Kolp's scouts find Ape City. Believing Caesar is planning to finish off all mutant humans, Kolp declares war on Ape City despite his assistant Méndez's attempt to get him to see reason. Aldo plots a coup d'état in order for the gorillas to take control. Cornelius overhears from a nearby tree, but is critically wounded when Aldo spots him and hacks off the tree branch he is on with his sword. The next day, after a gorilla scouting pair are attacked by Kolp's men, Aldo takes advantage of a grieving Caesar's absence to have all humans corralled while looting the armory. Cornelius eventually dies from his wounds, leaving a devastated Caesar with the revelation that Cornelius was not hurt by humans.
When Kolp's ragtag force launches their attack, Caesar orders the defenders to fall back. Finding Caesar lying among dozens of fallen apes, Kolp expresses his intention to personally kill him. The apes, however, are merely feigning death and launch a counterattack that captures most of the mutant humans. Kolp and his remaining forces try to escape, only to be slaughtered by Aldo's troops once they are out in the open.
Aldo confronts Caesar about releasing the corralled local humans and orders the gorillas to kill them. When Caesar shields the humans and Aldo threatens him, Virgil (having learned the truth from MacDonald) reveals Aldo's role in Cornelius's death and that he broke their community's most sacred law – "Ape shall never kill ape". An infuriated Caesar pursues Aldo up a large tree, their confrontation resulting in Aldo falling to his death.
With Caesar realizing that apes are no different than their former human slaveowners, he agrees to MacDonald's request for humans to be treated as equals, coexisting in a new society. They store their guns in the armory: Caesar and Virgil reluctantly explain to the armory's overseer, an orangutan named Mandemas, that they will still need their weapons for future conflicts and can only wait for the day when they will no longer need them.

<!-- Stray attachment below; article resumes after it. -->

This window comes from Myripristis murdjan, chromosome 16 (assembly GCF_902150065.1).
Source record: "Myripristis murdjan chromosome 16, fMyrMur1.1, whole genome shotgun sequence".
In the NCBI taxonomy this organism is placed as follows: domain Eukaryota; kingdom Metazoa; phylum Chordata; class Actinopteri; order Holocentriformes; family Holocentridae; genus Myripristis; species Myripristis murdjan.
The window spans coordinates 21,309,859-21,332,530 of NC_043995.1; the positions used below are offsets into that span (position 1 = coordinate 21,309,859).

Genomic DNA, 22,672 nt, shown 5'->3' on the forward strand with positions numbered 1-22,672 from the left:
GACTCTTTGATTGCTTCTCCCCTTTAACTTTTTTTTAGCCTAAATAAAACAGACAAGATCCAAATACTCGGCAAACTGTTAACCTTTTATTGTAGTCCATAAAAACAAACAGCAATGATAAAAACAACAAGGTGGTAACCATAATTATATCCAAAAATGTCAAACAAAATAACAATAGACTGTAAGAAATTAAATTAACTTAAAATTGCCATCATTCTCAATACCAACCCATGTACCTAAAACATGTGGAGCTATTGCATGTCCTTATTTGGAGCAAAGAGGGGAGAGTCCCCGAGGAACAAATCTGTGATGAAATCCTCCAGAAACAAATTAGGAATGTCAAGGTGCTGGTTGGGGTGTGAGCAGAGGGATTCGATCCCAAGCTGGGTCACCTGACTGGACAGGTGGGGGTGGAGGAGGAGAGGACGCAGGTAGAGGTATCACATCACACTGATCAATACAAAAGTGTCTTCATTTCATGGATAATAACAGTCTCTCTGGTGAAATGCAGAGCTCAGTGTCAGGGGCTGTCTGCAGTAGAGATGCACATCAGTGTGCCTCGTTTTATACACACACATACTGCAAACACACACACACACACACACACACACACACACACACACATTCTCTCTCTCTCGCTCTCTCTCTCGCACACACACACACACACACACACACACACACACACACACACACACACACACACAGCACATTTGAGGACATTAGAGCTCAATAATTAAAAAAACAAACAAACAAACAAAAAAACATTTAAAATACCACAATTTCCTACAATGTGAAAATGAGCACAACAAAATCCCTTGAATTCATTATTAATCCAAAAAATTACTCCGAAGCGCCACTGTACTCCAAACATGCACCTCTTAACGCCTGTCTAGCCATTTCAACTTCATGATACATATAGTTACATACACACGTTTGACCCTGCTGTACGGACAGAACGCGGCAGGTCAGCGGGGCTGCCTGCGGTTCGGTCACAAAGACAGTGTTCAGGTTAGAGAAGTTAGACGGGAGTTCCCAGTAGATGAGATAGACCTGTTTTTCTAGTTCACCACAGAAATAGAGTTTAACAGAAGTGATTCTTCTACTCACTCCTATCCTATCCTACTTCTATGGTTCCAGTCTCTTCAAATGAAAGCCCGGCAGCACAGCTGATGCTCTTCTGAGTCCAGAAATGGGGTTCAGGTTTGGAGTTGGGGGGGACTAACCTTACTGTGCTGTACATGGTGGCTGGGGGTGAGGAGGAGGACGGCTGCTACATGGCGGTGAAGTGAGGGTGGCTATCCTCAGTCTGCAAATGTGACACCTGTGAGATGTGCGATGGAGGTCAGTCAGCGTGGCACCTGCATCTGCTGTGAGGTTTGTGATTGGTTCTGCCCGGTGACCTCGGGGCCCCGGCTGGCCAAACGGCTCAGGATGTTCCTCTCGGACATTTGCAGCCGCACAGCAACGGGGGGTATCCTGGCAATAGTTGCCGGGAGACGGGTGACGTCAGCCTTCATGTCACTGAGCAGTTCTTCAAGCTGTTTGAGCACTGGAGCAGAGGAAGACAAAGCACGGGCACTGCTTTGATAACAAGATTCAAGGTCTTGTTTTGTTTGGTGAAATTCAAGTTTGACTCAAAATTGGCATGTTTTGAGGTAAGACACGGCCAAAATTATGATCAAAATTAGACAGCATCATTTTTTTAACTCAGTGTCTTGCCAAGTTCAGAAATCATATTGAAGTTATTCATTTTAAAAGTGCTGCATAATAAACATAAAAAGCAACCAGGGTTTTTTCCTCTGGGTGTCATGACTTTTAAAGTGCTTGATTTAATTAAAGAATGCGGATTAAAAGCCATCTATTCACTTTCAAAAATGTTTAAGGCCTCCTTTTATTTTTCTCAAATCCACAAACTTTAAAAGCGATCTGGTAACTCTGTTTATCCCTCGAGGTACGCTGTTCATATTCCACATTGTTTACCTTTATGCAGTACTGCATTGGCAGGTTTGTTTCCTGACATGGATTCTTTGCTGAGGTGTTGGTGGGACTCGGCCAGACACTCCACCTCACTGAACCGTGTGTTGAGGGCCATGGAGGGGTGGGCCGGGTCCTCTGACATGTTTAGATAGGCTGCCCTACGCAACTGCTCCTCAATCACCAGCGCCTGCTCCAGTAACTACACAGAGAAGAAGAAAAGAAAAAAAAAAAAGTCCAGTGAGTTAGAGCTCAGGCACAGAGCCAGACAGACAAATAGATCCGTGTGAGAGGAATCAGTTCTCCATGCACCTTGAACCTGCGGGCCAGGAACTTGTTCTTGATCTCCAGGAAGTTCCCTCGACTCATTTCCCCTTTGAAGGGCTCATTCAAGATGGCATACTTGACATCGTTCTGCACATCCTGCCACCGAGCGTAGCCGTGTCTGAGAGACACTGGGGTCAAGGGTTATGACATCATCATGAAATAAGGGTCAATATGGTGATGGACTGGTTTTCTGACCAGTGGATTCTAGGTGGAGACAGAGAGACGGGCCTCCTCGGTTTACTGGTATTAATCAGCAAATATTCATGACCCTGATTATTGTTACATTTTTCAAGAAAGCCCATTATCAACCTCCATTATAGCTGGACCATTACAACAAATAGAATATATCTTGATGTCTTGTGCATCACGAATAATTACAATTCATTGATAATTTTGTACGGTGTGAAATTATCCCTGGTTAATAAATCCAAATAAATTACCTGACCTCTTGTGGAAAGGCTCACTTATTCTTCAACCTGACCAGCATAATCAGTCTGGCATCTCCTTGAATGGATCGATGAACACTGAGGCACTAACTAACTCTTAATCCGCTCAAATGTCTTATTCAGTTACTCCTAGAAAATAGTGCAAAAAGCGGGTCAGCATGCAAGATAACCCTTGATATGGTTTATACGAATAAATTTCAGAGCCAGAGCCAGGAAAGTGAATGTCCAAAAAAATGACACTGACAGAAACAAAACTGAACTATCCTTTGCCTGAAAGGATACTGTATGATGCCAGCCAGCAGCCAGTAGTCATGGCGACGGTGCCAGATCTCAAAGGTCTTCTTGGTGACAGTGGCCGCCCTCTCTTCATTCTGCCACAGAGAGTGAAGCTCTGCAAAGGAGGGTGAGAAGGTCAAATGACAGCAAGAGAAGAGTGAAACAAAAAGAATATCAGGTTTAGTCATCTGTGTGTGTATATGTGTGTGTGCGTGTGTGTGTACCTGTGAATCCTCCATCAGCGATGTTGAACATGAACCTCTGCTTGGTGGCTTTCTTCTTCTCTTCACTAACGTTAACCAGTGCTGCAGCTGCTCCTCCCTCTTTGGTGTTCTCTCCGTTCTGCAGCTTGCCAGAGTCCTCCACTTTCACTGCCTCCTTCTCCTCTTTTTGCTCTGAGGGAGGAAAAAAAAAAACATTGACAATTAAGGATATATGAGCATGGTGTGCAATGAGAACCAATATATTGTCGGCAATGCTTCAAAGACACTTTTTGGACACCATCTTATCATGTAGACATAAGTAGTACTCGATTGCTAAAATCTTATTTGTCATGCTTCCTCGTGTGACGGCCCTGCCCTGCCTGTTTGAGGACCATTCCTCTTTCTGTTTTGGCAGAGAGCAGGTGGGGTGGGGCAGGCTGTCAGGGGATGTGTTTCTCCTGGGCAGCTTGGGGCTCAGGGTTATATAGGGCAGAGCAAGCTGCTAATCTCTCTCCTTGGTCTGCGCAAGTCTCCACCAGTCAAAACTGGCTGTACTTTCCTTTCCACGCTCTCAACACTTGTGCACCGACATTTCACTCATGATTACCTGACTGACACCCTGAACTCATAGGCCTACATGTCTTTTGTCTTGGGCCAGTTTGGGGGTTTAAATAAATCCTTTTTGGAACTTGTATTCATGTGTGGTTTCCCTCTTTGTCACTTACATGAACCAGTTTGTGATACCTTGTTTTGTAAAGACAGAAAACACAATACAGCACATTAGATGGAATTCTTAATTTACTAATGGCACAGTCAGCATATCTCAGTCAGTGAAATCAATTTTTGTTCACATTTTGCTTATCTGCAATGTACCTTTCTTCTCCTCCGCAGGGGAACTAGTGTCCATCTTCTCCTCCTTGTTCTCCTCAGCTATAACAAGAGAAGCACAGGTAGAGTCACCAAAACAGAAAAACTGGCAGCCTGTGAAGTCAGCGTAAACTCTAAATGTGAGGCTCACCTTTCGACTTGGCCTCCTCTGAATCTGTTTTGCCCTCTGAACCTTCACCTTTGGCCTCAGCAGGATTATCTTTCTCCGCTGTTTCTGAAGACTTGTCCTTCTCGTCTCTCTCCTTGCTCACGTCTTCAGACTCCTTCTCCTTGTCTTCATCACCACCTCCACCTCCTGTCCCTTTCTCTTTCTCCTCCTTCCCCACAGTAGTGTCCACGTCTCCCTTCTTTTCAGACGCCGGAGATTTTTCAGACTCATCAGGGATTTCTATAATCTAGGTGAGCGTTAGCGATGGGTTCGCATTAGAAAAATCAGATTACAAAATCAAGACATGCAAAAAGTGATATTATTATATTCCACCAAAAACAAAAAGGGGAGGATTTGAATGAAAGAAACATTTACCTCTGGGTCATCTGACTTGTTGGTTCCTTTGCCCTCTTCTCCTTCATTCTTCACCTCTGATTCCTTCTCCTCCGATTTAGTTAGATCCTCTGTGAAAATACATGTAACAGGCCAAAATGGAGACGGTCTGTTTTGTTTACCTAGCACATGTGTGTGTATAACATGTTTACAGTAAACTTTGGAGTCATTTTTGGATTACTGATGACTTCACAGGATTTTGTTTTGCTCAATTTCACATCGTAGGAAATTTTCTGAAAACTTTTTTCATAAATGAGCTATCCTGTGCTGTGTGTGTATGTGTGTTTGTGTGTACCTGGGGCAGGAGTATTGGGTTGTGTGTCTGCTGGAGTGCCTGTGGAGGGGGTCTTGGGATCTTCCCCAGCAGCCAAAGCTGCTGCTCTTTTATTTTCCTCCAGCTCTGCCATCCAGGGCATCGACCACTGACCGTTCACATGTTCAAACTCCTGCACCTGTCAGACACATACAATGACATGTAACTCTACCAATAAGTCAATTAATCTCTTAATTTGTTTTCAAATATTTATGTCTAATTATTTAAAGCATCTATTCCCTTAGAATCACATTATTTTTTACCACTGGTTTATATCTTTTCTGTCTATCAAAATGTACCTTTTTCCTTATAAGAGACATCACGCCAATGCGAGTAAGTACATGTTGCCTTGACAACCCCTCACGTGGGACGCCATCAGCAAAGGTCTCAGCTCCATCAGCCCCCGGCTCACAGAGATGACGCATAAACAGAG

The scene returns to the Lawgiver, saying it has now been over 600 years since Caesar's death. His audience is revealed to be a group of young humans and apes, the Lawgiver noting that their society still waits for a day when their world will no longer need weapons, while they "wait with hope." A closeup of a statue of Caesar shows a single tear falling from one eye.
- Roddy McDowall as Caesar
- Claude Akins as Aldo
- Natalie Trundy as Lisa
- Severn Darden as Kolp
- Lew Ayres as Mandemus
- John Huston as the Lawgiver
- Austin Stoker as MacDonald
- Noah Keen as Teacher
- Richard Eastham as Mutant Captain
- France Nuyen as Alma
- Paul Stevens as Mendez
- Heather Lowe as Doctor
- Paul Williams as Virgil
- Bobby Porter as Cornelius
- Michael Stearns as Jake
- Cal Wilson as Soldier
- Pat Cardi as Young Chimp
- John Landis as Jake's Friend